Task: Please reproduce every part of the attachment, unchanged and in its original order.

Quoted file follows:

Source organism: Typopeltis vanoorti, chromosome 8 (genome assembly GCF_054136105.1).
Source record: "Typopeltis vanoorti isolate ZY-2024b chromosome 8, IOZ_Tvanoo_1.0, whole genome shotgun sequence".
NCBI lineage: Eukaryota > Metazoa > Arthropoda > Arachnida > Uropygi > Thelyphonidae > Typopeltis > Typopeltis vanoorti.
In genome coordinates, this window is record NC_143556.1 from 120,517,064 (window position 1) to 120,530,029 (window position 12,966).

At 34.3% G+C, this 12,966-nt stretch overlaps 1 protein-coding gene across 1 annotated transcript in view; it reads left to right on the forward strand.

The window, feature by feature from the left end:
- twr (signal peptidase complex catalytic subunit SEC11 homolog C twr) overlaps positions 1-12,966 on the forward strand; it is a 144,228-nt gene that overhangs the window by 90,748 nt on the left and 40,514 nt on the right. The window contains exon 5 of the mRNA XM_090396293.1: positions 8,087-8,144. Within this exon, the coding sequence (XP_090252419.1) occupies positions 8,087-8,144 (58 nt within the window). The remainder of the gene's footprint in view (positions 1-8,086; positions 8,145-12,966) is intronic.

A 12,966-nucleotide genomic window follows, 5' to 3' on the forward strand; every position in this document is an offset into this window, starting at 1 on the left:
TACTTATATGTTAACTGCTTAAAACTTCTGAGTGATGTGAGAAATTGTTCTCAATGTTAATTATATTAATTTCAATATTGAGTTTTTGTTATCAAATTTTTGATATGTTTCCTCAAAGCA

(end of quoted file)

Source organism: Typopeltis vanoorti, chromosome 8 (genome assembly GCF_054136105.1).
Source record: "Typopeltis vanoorti isolate ZY-2024b chromosome 8, IOZ_Tvanoo_1.0, whole genome shotgun sequence".
NCBI lineage: Eukaryota > Metazoa > Arthropoda > Arachnida > Uropygi > Thelyphonidae > Typopeltis > Typopeltis vanoorti.
In genome coordinates, this window is record NC_143556.1 from 120,517,064 (window position 1) to 120,530,029 (window position 12,966).

At 34.3% G+C, this 12,966-nt stretch overlaps 1 protein-coding gene across 1 annotated transcript in view; it reads left to right on the forward strand.

The window, feature by feature from the left end:
- twr (signal peptidase complex catalytic subunit SEC11 homolog C twr) overlaps positions 1-12,966 on the forward strand; it is a 144,228-nt gene that overhangs the window by 90,748 nt on the left and 40,514 nt on the right. The window contains exon 5 of the mRNA XM_090396293.1: positions 8,087-8,144. Within this exon, the coding sequence (XP_090252419.1) occupies positions 8,087-8,144 (58 nt within the window). The remainder of the gene's footprint in view (positions 1-8,086; positions 8,145-12,966) is intronic.

A 12,966-nucleotide genomic window follows, 5' to 3' on the forward strand; every position in this document is an offset into this window, starting at 1 on the left:
TACTTATATGTTAACTGCTTAAAACTTCTGAGTGATGTGAGAAATTGTTCTCAATGTTAATTATATTAATTTCAATATTGAGTTTTTGTTATCAAATTTTTGATATGTTTCCTCAAAGCA